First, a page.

Archives For currency conversion

We’ve added yet another feature to make expense reporting easier for you.  Not working with US dollars?  Now you can set the default currency for your account to be the legal tender of your locale.  Feel free to import expenses in one of the 58 supported currencies.  Add these expenses to your report as you normally would.  When the report is generated, we’ll automatically convert all expenses in to your local currency automatically.  All historical currency conversion rates are nominal noon rates imported directly from the Bank of Canada at 14:30 EST, daily.

Currency exchange

Expensify can now import expenses in 58 currencies.

Go ahead, give the new currency conversion feature a try!

We’re always looking for ideas to improve our service.  If your currency isn’t supported and you want it to be, or you’re having issues, write in and demand an answer:

The full list of international currencies supported by Expensify:
UAE Dirham
Neth Antilles Guilder
Argentine Peso
Australian Dollar
Brazilian Real
Bahamian Dollar
Canadian Dollar
Swiss Franc
Chilean Peso
Chinese Yuan
Colombian Peso
Czech Koruna
Danish Krone
Fiji Dollar
British Pound
Ghanaian Cedi
Guatemala Quetzal
Hong Kong Dollar
Honduras Lempira
Croatian Kuna
Hungarian Forint
Indonesian Rupiah
Israeli Shekel
Indian Rupee
Iceland Krona
Jamaican Dollar
Japanese Yen
Korean Won
Sri Lanka Rupee
Moroccan Dirham,
Myanmar Kyat
Mexican Peso
Malaysian Ringgit
Norwegian Krone
New Zealand Dollar
Panama Balboa
Peruvian Nuevo Sol
Philippine Peso
Pakistani Rupee
Polish Zloty
Romanian New Leu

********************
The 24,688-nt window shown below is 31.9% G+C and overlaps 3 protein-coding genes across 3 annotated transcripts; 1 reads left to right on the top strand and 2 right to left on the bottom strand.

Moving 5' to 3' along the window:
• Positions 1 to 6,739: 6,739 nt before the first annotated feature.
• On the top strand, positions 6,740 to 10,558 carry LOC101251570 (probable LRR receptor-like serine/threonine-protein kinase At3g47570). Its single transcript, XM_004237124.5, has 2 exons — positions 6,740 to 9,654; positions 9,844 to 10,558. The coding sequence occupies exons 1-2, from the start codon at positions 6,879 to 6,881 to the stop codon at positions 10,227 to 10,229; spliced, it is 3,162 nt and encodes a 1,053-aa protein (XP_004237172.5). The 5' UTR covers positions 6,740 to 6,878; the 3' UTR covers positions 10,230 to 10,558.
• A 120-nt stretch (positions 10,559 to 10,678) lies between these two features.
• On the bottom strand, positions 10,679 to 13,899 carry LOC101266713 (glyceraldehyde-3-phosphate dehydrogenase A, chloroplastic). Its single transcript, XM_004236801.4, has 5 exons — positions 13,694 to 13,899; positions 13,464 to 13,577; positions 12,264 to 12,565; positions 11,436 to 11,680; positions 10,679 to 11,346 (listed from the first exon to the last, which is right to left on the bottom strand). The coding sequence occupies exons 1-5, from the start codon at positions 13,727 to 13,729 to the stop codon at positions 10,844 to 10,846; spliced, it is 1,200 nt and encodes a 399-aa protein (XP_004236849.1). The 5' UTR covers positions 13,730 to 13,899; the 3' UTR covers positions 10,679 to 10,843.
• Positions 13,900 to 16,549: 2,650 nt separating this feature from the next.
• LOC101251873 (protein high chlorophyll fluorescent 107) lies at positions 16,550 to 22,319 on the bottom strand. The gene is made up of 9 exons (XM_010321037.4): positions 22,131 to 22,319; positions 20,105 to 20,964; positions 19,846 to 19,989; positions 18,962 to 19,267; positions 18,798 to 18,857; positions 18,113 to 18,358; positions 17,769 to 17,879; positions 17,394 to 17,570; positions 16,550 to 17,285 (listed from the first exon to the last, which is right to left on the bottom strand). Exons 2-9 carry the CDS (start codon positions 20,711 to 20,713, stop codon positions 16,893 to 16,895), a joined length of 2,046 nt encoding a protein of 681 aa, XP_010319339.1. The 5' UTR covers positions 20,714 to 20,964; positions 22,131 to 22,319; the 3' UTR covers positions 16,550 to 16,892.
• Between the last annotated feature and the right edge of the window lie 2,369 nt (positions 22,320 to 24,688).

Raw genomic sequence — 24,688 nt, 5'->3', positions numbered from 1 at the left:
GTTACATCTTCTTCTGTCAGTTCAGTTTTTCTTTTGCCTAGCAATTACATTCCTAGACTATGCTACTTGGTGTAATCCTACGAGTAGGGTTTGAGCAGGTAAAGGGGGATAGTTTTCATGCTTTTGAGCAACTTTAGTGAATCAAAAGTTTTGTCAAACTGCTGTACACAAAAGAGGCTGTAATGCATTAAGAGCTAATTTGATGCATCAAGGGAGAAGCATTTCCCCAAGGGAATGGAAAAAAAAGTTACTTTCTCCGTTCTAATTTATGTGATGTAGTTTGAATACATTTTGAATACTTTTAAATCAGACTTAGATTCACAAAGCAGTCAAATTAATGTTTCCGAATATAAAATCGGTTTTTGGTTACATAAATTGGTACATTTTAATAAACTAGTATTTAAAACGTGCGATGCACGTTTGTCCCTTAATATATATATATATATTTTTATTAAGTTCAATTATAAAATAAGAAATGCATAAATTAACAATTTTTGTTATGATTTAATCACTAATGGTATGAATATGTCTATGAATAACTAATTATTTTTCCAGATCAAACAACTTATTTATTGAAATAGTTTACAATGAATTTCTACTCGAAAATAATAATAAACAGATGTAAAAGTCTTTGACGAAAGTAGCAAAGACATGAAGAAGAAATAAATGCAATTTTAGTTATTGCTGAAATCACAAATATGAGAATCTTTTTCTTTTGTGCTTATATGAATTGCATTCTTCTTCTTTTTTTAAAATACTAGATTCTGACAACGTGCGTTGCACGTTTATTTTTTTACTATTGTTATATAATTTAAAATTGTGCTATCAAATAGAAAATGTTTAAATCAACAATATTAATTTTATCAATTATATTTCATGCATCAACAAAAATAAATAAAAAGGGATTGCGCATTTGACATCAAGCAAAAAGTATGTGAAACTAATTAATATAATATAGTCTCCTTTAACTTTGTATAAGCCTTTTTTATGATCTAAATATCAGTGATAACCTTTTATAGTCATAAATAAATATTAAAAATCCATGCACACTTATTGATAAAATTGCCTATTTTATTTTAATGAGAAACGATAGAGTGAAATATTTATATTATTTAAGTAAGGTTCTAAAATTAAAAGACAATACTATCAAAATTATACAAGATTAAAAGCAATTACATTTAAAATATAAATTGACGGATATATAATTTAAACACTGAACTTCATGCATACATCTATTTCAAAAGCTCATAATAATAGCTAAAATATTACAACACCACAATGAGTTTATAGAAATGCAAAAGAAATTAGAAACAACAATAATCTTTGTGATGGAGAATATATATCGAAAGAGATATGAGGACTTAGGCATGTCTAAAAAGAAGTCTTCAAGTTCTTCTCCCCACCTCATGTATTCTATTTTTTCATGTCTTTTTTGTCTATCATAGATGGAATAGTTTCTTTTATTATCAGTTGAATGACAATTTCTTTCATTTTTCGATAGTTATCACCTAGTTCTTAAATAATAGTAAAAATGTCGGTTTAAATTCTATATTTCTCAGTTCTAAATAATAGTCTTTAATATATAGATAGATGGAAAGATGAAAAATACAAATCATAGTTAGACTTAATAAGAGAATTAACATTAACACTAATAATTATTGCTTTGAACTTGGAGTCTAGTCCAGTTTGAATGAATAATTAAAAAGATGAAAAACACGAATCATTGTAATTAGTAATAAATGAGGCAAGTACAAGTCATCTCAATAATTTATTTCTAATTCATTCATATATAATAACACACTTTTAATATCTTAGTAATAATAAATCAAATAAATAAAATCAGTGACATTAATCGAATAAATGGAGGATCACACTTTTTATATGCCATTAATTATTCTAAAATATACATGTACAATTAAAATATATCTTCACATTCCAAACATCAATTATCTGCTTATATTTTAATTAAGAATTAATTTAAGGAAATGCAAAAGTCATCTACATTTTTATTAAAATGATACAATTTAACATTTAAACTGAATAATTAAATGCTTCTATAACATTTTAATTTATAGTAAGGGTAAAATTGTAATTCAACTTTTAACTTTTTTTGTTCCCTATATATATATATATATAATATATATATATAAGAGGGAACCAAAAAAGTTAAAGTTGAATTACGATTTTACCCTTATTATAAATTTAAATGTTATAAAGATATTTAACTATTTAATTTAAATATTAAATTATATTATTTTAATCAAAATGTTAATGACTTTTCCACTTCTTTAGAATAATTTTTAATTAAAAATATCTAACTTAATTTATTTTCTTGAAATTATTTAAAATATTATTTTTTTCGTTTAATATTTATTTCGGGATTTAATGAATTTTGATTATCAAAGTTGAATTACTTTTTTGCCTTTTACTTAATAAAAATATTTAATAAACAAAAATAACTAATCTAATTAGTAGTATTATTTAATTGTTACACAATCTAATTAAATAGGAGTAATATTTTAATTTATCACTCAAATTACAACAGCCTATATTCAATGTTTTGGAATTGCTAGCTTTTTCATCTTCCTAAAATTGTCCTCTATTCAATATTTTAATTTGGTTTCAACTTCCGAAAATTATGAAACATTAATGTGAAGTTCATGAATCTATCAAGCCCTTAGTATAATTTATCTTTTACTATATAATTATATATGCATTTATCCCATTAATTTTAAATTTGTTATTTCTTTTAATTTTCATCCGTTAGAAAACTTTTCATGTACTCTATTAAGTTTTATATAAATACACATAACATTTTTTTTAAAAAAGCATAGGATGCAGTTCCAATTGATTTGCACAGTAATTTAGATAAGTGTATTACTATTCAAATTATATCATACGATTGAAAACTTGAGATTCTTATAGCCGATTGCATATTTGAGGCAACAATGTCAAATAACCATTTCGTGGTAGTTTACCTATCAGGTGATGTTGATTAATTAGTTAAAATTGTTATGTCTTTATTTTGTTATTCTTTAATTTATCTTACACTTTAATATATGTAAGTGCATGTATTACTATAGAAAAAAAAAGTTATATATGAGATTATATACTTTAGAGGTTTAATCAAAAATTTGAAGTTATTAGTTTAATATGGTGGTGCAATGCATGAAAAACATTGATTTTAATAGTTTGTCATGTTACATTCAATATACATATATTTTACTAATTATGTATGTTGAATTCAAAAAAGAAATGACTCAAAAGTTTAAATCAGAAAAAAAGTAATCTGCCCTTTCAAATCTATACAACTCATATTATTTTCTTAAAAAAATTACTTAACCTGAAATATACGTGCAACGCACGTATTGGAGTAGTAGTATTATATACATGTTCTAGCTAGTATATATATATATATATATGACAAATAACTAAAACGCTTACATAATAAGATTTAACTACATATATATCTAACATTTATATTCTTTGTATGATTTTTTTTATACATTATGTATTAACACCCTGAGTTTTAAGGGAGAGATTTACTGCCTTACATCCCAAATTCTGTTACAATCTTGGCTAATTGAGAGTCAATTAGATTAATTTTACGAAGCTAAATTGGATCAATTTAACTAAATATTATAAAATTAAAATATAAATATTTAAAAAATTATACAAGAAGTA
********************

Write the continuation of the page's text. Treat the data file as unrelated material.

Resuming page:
Serbian Dinar
Russian Rouble
Swedish Krona
Singapore Dollar
Thai Baht
Tunisian Dinar
Turkish Lira
Trinidad & Tobago Dollar
Taiwan Dollar
United States Dollar
Venezuelan Bolivar Fuerte
Vietnam Dong
CFA Franc
East Caribbean Dollar
Pacific Franc
South African Rand

Expensify : Expense reports that don’t suck!

Funny how the most obvious things slip by. You might recall that we just released a new “Mileage (and other unit) support” feature. It just occurred to me that a perfect use of this “other unit” functionality is foreign currencies, duh! It’s so incredibly obvious, naturally I’d only realize it once I had the need to log a cash expense in Turkish Lira. So to do that I simply:

  1. Went to my settings page
  2. Created a new unit named “lira”
  3. Set it to the current exchange rate ($0.65/lira)

Now I can log Turkish expenses by just creating expenses like “160 lira – Korean hostel 2 nights 4 people”, and it automatically converts it to the relevant USD amount. Brilliant! I mean, I knew we were pretty cool, but even *I* sometimes underestimate ourselves.